Psychology of Self: Dress to Impress
You probably remember your mom telling you “you are what you eat” at some point during childhood. Have you ever thought you might be what you wear as well? Fashion is self-expression, we all accept this very generalized statement as true, but now the emerging field of fashion psychology delves deeper into the idea of what fashion means for each individual.
In an online survey, most University of Utah students see their clothing as an expression of self. Now, this doesn’t mean they didn’t wear comfy clothes or jeans to class their freshman year. Your self might be a star wars t-shirt, which is entirely acceptable and totally awesome in my personal opinion. However there is a trend of students dressing more business casual as they get further along in their college career. Whether they major in Theater, Business or Education sooner or later we all seem to find ourselves needing to look nice.
Along with looking nice, we all seem to be more confident in fancier clothes as well. There is an actual science to this feeling of confidence described by U student Maureen Degen: “When I am able to plan ahead and wear something nicer, it makes me feel like I have my life a bit more together.” The study of how we associate fashion is fashion psychology.
F-Psy is a new and emerging field, but it is tackling some big issues. Dr. Carolyn Mair finished school with a BSc in applied psychology and computing. She became a graphic designer and designs clothes on the side. Not long after graduation she found herself back in school getting successive degrees, a MSc in Research Methods and a PhD in Cognitive Neuroscience. She then used these degrees to change the fashion world forever. She developed a program for graduates to earn a MSc of applied psychology in fashion which graduated its first class in 2015. Dr. Mair believes in the power of f-psy to help our culture rewrite mass produced ideas of beauty and confidence. In an interview with careers in psychology she said, “Since the 60s, the fashion industry has promoted an increasingly very narrow stereotype of ‘beauty’ which has now become the ‘norm’ through the ubiquity of web and mobile technology. With the increase in exposure to such images, comes an increase in appearance and body dissatisfaction across the lifespan which can be addressed by psychologists.”
Another fashion psychologist also defines f-psy in relation to cultural norms. Dawnn Karen holds an MA in Counseling Psychology from Columbia. If that wasn’t impressive enough she is also a model, author, the youngest professor at the Fashion Institute of Technology in New York and has founded her own online school of fashion psychology.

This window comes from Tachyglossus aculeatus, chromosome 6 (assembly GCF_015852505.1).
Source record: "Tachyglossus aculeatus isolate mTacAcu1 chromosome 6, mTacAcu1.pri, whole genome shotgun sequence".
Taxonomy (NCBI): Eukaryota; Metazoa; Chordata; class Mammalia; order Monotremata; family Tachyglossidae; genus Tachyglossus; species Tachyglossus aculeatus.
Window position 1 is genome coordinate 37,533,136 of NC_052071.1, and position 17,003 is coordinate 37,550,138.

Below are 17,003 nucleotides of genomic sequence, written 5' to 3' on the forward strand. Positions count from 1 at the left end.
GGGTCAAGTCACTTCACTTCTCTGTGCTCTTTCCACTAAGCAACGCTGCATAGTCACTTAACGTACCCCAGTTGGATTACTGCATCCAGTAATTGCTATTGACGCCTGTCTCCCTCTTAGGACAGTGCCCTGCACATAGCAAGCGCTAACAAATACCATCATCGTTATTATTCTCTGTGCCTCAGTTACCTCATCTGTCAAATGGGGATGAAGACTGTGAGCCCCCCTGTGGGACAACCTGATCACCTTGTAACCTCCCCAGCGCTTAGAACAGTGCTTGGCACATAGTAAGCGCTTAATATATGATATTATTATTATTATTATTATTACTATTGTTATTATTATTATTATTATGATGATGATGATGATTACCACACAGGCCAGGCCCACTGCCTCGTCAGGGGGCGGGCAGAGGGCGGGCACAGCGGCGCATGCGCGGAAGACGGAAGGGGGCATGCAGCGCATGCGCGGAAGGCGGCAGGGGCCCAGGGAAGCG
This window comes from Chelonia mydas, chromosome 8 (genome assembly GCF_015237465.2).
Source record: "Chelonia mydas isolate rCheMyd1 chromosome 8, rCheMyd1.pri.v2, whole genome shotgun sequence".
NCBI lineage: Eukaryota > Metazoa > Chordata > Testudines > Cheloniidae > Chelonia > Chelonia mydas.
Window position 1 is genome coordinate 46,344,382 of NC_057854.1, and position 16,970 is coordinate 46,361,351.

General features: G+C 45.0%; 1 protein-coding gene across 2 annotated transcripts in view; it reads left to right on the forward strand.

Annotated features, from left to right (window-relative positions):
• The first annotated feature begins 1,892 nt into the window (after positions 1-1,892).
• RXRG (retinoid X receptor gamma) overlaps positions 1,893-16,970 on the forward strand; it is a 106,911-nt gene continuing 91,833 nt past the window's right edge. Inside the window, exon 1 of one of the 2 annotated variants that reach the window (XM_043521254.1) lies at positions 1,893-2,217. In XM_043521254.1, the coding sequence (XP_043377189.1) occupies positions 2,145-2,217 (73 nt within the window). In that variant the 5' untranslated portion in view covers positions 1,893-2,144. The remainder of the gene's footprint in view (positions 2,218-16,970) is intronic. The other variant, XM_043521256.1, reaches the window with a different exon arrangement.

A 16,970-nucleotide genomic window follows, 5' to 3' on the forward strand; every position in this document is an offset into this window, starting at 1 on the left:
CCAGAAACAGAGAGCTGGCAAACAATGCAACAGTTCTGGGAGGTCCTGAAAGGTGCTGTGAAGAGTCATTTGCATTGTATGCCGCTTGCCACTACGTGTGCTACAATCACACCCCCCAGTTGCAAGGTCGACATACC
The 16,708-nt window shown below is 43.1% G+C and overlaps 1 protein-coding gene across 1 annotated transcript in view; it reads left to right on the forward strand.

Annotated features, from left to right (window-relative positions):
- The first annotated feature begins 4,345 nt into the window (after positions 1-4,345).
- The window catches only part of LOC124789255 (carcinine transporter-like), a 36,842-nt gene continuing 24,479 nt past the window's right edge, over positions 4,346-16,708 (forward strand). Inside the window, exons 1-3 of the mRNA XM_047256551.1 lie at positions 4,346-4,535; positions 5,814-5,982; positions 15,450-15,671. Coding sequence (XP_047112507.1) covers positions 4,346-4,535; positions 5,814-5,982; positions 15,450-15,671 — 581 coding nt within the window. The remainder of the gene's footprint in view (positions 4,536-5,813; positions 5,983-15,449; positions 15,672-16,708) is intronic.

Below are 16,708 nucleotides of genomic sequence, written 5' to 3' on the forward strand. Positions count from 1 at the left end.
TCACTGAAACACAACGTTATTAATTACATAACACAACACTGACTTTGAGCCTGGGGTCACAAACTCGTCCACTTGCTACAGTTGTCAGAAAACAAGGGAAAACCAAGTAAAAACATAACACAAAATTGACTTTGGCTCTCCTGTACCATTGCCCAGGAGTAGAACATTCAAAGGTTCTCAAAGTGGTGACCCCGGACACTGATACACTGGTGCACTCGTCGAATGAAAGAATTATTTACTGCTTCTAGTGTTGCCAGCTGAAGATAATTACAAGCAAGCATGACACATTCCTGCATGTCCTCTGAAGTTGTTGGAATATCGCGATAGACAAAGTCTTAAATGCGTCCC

Karen defines f-psy as “the study of how color, fashion and shape effects human behavior, while adjusting for cultural norms and cultural sensitivities.” This definition came about after extensive travel and research across the world leading her to interact with multiple different cultures and their ideas of fashion and self.
How does this all apply to the U? Well, people like Dr. Mair and Dawnn Karen became interested in this field because of the importance of fashion in their lives. Nearly all of the students I surveyed said they spend upwards of $100 a year on clothes. In fact most of them didn’t think that was a lot of money. This equates to ten of those fancy $10 cocktails at bars like Twist and Bourbon House. It’s a months worth of food or a sixth of your books for the semester. $100 pays for a couple dates, several miles in gas — maybe even a trip home. When you make minimum wage here in Utah you have to work around 14 hours to make $100, assuming you don’t have other expenses to pay first. Your clothes cost a lot and yet we as a society put time and money into picking out and buying clothes. Then we inevitably go to our closets and say “I have nothing to wear.”
Fashion psychology studies the moment we can’t choose what to wear or we splurge on a beautiful dress we can’t afford to buy. If fashion psychology isn’t real, why does retail therapy work? Our relationship to clothes affects our emotional equilibrium. U student Garrett Matlock said “I feel more confident and vibrant.” Then this phenomenon takes a step further into first impression and an external response we see when dress well. Alumna Savannah Maez feels “if I look professional people will treat me that way,” and current U student Paul Raine said “First impressions are important, and the first thing people see is how you dress.” Our clothing is more than expression — it is interaction, identification and owning our emotional state. I have certainly had bad days where I wanted to wear nothing but pj’s and good days when I dressed to impress. I have also had angry days where I wore all black and red lipstick and I know I am not alone.
As you head into another year of school or perhaps a new year think about the clothes you wear and what you are expressing. Your nerdy t-shirt might be the key to a new friendship and the sharp blazer hanging in your closet might just help you land that internship. Whatever you are dressing in, make it you.